Doing the rounds now for a week or so, this fantastic infographic shows the dresses worn by all the winners of the Best Actress Oscar since Janet Gaynor in 1929 (except those who didn’t attend the awards ceremony). Produced by Mediarun Digital, it has now been updated with the Armani Privé worn by Cate Blanchett on Sunday night. Many of the designers of the earlier dresses remain unknown, however, Shrimpton Couture have improved on the original with a fantastic run-down of the dresses, accompanied by photos of the actresses at the Oscars, filling in a few of those ‘unknown’ blanks too.
Luise is included twice, of course, and since the artwork appeared I’ve been asked several times if I know who the designers of Luise’s dresses were. unfortunately I don’t, but I do a little background to both outfits.
Luise won her first Oscar on 4th March 1937 (it’s the 77th anniversary as I write this post). Only two months before, she had married the playwright Clifford Odets at her home on Cliffwood Avenue in Los Angeles. His wedding gift to his new wife was a floor length white ermine coat, and it is this, I believe, that Luise was wearing when she collected her first Academy Award.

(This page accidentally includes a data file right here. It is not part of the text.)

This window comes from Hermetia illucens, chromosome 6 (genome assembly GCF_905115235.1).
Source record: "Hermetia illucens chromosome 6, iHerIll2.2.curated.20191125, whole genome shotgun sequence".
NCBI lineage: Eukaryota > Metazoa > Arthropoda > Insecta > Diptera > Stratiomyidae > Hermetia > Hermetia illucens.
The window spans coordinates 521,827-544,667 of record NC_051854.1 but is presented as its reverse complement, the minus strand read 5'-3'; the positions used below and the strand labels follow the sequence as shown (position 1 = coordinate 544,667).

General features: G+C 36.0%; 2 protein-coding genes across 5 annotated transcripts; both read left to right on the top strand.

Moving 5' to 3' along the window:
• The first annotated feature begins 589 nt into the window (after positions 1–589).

The following year was a little more unconventional. Luise and Clifford had been apart for some time, he working in New York while she was filming The Toy Wife in California. On the day of the Oscar ceremony (10th March 1938) Luise drove Clifford to San Francisco for a day of sight-seeing and to spend time together away from both their work. Although Luise was nominated for her part in The Good Earth she didn’t intend to attend the Academy Awards and she didn’t expect to win. On their way back to Los Angeles they stopped in Santa Barbara from where Luise made a call home; she was astonished to find that the press had been calling all afternoon and not only was she favourite to take home her second Oscar, she was also expected to be there to do so. Odets, who always considered the giving of awards a vulgar affair (and was especially jealous if Luise received high praise), suggested they skip the whole thing, but Luise knew she could not. They raced back to what Luise has since described as a “weird nightmare of an evening”. She was upset and miserable and didn’t want Clifford to accompany her. “Why, if he thought it was so ‘nothing’, should he share this triumph with me!” But he insisted and so, wearing her jeans and sneakers, she quickly chose the nicest (and most convenient) dress in her wardrobe – it was in fact a nightgown.
Luise did attend, after a blazing row and the need to walk around the Biltmore Hotel several times in the rain as she was in tears. She made history and, in her nightgown, she looked stunning. But she recalled, “I made my thank-you speech. I smiled for the countless cameras and reporters. Here I was at dizzying heights, admired and envied: I was as low as I had ever been in my life. I did what I had to do mechanically, I hardly realised I had got the award.”